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Why We Eat When We Are Not Hungry

Updated on June 17, 2016
Carola Finch profile image

Carola writes extensively on health, social issues, mental illness, disabilities, and other topics. She is a breast cancer survivor.

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Reasons people overeat:

  • They are using food to cope with emotions: Feelings such as being angry, stressed, lonely, sad, or fearful are powerful triggers to overeat
  • They are distracted, i.e. having a conversation while eating a family meal, sitting in front of a TV
  • Other people are eating
  • People are seeking self-gratification such as experiencing pleasure and the satisfaction of food cravings
  • They want to alleviate their boredom
  • They want to celebrate special occasions
  • They are tired
  • The clock says they should eat
  • Food is available and visible
  • Food is cheap or free
  • They can't say no to people who push food on them
  • They feel they need to eat everything off of their plates

Every time we sit in front of a TV or computer, we are bombarded with advertising that tempts us to eat delicious products. When we walk through a mall, all kinds of convenient foods such as chocolate and potato chips seem to beckon us, even if we are not hungry. The food court has enticing smells that promise a tasty treat and emotional satisfaction to customers. So we cave in and mess up our diet plan.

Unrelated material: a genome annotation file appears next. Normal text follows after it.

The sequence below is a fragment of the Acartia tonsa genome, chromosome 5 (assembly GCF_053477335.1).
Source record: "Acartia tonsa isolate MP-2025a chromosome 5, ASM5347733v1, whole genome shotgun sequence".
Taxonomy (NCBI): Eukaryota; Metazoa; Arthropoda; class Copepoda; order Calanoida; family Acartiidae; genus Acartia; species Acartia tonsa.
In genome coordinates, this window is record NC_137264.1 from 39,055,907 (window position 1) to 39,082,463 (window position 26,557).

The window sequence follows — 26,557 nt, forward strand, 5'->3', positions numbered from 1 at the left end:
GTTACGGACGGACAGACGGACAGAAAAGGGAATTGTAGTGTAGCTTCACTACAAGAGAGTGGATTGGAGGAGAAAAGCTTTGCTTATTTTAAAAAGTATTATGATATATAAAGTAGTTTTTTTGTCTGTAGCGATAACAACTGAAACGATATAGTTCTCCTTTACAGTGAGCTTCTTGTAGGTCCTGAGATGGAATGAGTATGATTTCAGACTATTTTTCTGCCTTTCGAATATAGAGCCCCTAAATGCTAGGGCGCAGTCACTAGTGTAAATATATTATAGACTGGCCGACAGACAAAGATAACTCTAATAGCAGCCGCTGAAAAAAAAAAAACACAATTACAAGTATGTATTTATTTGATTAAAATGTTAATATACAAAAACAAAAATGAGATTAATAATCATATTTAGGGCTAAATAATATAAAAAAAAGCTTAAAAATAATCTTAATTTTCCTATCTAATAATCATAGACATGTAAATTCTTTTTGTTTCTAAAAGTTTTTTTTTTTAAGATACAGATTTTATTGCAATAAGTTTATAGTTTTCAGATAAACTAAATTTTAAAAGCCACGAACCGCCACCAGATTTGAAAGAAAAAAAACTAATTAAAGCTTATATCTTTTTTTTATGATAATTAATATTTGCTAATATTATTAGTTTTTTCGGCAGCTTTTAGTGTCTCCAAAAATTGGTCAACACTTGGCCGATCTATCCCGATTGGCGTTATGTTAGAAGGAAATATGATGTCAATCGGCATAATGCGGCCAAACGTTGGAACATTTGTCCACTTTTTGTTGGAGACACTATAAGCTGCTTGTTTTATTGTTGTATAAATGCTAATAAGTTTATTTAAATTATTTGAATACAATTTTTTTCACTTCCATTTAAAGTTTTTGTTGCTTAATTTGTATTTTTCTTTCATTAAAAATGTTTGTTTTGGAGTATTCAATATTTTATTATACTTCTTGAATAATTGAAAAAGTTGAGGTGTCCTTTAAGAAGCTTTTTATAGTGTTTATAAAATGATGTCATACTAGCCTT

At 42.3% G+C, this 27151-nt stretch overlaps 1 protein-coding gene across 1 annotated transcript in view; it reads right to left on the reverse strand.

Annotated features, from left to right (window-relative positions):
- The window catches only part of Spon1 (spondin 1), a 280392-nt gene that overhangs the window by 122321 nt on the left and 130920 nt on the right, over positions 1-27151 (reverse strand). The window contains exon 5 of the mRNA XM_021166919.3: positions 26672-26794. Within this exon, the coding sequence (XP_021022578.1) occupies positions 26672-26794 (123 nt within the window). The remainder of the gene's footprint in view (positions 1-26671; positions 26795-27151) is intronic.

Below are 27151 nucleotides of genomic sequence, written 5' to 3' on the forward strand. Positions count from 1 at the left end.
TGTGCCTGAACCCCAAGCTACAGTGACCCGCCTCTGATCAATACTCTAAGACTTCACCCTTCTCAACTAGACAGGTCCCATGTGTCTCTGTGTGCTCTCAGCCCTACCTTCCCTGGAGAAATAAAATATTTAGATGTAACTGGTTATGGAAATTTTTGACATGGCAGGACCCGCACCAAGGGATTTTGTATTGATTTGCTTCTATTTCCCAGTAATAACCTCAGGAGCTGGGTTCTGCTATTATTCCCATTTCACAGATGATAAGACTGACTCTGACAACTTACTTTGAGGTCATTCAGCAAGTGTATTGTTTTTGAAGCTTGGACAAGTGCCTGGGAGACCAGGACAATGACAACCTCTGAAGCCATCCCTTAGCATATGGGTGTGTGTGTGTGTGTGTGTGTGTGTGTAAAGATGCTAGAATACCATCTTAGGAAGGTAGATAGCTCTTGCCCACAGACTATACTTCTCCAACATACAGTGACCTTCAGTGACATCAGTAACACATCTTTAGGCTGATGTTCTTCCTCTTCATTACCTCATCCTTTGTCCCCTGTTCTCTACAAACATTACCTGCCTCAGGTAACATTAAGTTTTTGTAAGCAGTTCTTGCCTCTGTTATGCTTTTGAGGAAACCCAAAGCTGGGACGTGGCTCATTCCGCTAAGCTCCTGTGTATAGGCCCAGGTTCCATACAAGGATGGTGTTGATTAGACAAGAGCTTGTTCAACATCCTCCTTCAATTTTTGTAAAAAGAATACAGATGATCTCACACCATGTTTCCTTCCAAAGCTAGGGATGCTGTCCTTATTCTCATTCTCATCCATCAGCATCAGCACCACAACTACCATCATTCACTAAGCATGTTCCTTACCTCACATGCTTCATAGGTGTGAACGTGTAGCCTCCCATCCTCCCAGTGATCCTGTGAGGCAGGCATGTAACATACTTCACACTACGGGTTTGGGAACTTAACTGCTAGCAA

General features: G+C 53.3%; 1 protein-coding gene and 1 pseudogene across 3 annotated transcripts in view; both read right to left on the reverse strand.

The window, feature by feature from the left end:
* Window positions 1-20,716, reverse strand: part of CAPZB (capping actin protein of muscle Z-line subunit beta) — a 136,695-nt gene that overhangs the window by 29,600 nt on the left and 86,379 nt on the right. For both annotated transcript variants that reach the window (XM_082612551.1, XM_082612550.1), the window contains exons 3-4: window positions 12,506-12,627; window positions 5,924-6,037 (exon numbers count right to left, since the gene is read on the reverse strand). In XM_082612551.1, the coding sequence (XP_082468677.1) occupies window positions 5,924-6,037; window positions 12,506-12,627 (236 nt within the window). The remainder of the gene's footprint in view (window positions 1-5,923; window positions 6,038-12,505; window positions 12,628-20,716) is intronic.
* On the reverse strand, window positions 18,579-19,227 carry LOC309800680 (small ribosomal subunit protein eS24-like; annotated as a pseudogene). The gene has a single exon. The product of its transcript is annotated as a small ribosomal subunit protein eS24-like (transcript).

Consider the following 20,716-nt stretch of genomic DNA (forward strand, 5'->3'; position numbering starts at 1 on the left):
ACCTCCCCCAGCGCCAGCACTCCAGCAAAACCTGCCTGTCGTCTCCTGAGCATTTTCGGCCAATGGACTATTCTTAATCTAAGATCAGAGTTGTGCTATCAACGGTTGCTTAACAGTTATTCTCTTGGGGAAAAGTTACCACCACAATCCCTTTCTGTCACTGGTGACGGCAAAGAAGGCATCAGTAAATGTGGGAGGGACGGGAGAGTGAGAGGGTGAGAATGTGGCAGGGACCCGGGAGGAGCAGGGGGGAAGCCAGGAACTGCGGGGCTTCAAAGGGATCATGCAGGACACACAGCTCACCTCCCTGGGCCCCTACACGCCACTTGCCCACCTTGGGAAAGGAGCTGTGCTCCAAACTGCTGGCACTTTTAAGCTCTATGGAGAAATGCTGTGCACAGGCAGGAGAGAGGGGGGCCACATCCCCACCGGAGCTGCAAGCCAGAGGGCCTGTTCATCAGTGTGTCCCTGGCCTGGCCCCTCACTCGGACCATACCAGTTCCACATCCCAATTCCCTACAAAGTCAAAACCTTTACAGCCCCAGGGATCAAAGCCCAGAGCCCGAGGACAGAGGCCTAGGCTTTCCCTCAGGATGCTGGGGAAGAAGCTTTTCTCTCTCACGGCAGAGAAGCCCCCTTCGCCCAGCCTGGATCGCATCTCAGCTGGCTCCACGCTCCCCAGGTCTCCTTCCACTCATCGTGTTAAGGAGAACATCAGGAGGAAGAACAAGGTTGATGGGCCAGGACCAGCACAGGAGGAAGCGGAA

Overeating triggers

So why do we eat even though we are not hungry? There are several factors that may trigger our appetite.

These triggers must be dealt with in order to prevent the overeating that leads to obesity and health problems. People who eat when they are not hungry may have poorer physical health overall than people who only eat when they are hungry.

Researchers at the Cornell University Food and Brand Lab did a study in which they asked 45 undergraduate students to rate their hunger levels and then asked them to consume a meal rich in carbohydrates.